HMOs are quickly reaching a point where they will have to make a hard choice about their future. Will they pay for and deliver medical services or just pay for services?
Historically, HMOs have both paid for and delivered medical care because their business linked prepaid premiums to a benefit design requiring nominal copayments for all the care enrollees received. Having to accommodate enrollee utilization within a prepaid budget, HMOs naturally assumed the responsibility for delivery-in some instances through staff and salaried group models, but in most instances by simply contracting with participating providers. Regardless of the type of HMO, however, their business model presupposed that HMOs by definition pay for and deliver healthcare.
What stands out over the last 10 to 15 years is the decidedly pragmatic manner in which payment and delivery have been linked. Minimizing higher fixed costs, HMOs (with a few notable exceptions) embraced contracting with physicians in private practice as the dominant industry strategy. Certainly, this is not surprising.
Since physicians have always zealously guarded their independence, the easiest way for HMOs to grow has been by signing up physicians, rather than hiring them. In addition, to avoid any association with "clinic" medicine, HMOs have tried to preserve the look and feel of private practice in their delivery systems. Participating provider arrangements, then, have typically been easier to establish than staff or salaried group models. They also required far less capitalization.
HMOs now have to take the next step in their industry revolution. Rather than the pragmatic issues of market entry and consumer acceptance, the single most critical issue the industry faces is production-specifically at the clinical level. If HMOs are to continue paying for and delivering services, the production of clinical value has to become the primary focus.
Three observations about current industry developments underscore why production should become the focal point of HMO strategy:
The forces underlying healthcare inflation are invariant. High-tech medicine, aging, increasing chronicity and popular expectations for the best medical care possible are secular forces that will only increase the velocity and intensity of medical services in the future.
As the demand for medical services increases, the dollars available to pay for that demand will not grow proportionately. The recurring complaint among physicians about having to work harder for less is a harbinger for the entire healthcare industry-a permanent tightening of the money supply in the medical economy signaling a need for greater value to be produced under a more or less fixed national budget.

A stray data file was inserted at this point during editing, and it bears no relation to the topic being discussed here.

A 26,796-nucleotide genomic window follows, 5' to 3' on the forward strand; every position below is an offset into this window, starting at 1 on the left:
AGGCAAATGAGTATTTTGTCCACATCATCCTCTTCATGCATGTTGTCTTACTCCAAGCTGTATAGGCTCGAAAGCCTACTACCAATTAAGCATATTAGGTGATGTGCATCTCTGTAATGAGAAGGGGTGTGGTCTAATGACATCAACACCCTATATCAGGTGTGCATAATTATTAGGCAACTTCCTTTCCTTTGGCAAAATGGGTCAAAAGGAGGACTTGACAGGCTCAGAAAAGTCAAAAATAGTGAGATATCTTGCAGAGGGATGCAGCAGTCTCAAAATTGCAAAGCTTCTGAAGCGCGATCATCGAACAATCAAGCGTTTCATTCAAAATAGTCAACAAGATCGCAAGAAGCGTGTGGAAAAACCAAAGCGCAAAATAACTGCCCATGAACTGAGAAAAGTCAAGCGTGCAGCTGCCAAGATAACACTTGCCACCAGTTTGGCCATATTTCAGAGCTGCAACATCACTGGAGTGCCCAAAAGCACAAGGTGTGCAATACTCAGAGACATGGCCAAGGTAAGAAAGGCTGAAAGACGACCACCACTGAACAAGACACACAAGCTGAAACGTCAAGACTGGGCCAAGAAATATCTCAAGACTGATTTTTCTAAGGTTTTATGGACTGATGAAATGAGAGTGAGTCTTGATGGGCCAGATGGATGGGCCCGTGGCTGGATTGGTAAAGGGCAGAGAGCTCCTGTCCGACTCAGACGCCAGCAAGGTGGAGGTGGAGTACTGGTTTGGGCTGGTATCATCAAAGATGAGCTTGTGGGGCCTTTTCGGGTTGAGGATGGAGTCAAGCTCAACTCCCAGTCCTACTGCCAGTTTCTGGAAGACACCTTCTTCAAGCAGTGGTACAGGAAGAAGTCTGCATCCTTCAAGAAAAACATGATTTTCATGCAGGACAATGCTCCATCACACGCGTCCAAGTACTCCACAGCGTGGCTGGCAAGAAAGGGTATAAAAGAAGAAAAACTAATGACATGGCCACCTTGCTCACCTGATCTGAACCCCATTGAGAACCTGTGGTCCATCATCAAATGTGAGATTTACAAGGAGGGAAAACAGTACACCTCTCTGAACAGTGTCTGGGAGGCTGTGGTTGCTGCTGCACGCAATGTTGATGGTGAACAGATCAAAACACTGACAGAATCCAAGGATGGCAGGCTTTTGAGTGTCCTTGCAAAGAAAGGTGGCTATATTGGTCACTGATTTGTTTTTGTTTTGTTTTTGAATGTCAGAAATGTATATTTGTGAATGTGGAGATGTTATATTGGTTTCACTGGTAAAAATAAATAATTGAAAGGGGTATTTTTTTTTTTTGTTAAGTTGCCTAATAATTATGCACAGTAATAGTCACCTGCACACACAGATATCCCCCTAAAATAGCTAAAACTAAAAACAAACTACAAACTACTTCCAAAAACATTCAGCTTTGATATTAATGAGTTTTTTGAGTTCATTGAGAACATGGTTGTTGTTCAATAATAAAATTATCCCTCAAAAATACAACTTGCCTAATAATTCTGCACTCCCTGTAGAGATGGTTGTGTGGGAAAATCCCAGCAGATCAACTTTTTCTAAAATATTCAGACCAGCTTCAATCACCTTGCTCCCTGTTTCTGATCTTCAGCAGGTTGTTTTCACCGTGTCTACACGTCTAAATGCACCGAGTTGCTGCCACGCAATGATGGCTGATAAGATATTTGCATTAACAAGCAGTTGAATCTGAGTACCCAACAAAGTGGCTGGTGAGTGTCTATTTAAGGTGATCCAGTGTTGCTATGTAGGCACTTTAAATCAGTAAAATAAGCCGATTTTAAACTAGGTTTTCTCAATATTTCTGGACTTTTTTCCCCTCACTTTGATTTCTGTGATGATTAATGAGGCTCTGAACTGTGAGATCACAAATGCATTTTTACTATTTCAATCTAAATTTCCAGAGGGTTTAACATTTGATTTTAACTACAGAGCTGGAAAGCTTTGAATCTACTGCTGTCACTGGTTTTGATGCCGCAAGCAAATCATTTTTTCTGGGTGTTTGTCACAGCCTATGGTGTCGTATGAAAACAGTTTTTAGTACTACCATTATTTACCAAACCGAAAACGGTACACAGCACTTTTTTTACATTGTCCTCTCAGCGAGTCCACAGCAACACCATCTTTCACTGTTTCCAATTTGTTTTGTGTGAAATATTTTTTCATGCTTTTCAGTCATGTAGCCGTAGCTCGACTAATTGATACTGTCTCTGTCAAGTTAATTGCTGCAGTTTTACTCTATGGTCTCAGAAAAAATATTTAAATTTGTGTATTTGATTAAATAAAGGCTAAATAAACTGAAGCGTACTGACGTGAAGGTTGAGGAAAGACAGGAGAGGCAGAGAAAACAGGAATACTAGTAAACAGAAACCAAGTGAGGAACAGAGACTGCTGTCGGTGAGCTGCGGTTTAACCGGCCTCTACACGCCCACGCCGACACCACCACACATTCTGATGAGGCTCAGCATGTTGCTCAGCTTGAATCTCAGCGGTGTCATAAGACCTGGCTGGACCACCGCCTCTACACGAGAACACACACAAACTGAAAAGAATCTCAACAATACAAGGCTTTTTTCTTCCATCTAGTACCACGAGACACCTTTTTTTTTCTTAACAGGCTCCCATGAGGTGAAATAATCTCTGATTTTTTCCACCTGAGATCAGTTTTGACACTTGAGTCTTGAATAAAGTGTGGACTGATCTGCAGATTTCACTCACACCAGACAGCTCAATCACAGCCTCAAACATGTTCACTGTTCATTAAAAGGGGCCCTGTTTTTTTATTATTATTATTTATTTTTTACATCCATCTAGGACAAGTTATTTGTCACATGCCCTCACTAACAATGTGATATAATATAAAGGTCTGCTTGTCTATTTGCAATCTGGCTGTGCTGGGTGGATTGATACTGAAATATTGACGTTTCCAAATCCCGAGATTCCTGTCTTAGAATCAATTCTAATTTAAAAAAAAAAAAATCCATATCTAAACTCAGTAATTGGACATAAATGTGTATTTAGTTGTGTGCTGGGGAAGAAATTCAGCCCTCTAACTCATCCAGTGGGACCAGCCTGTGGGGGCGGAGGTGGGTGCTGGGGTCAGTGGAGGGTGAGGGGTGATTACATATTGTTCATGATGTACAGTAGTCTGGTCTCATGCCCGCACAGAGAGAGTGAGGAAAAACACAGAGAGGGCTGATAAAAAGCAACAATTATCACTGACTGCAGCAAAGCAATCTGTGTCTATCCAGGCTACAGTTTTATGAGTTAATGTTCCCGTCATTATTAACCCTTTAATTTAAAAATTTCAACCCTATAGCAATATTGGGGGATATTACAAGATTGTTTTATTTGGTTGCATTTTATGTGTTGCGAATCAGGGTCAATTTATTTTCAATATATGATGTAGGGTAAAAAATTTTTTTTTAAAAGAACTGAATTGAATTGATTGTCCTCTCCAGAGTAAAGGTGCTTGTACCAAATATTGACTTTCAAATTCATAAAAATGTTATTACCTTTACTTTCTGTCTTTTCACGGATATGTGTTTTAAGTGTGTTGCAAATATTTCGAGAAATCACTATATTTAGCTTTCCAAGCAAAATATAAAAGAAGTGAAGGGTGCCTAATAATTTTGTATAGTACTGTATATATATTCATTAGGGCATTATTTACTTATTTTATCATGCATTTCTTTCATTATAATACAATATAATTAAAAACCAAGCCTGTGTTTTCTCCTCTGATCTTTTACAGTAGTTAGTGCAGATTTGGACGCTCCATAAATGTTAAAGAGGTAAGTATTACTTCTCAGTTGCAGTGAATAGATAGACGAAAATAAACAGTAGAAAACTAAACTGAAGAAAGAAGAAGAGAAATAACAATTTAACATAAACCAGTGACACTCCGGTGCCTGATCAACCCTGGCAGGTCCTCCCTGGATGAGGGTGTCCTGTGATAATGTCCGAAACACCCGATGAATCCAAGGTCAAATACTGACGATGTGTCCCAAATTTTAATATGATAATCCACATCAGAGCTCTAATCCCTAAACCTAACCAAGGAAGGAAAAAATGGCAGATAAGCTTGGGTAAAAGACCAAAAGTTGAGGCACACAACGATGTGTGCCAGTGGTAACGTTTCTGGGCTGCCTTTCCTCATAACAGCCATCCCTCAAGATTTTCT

The pace of consolidation in virtually every healthcare sector-be it pharmaceutical, hospital, physician, nursing home, home infusion and health insurance-is unprecedented. With consolidation comes the drive for eliminating duplication and creating economies of scale. Industry sectors as well as competitors that successfully create economies of scale will capture more of the operating margin in the healthcare pie; those that do not risk mediocrity and eventual failure.
Eliminating duplication and creating economies of scale, though, are entirely different. Creating economies of scale means changing the way activities are performed so products and services are produced more efficiently. Eliminating duplication simply allows fixed costs to be spread over greater volume. The latter amounts to one-time savings; the former will continue to throw off above-average margins so long as competitors don't match the particular economy of scale achieved.
Wall Street's recent focus on HMO medical-loss ratios should not be viewed as just another spin on healthcare industry behavior. Nor should the Republicans' new-found focus on Medicare reform be viewed as some counterpunch in the game of partisan politics. Each is symptomatic of escalating pressures HMOs will have to contend with in the years ahead.
HMOs now face a moment of truth. If they are to continue paying for and delivering health services they will have to produce greater clinical value in their delivery systems. To do that, however, requires
re-engineering the day-to-day practice of medicine to build economies of scale that operate on multiyear productivity standards tied to wellness as well as illness. It also means relying much less on private practitioners who ply their trade according to the piece-rate logic of fee-for-service, and much more on staff and salaried group model platforms.
This is not a question of right and wrong. It is a question of strategy and structure. Notwithstanding all of the overhead concerns attributed to staff and salaried group models, only those platforms allow direct control over medical practice so
re-engineering and longer-term productivity standards can be achieved. HMOs built around contractual arrangements with participating providers in private practice can't re-engineer what they don't directly control. Consequently, they are precluded structurally from producing the additional clinical value needed to offset the inflationary forces endemic to the industry.
Those HMOs would be better off saying they are now only in business of paying for healthcare services. They could then deploy resources to produce superior value in other parts of their overall business. Failing to make this admittedly tough decision will inevitably force HMOs to squeeze harder and harder on physicians through utilization review bureaucracies that extract their pound of flesh but contribute minimally to the value deficit the health insurance industry now faces.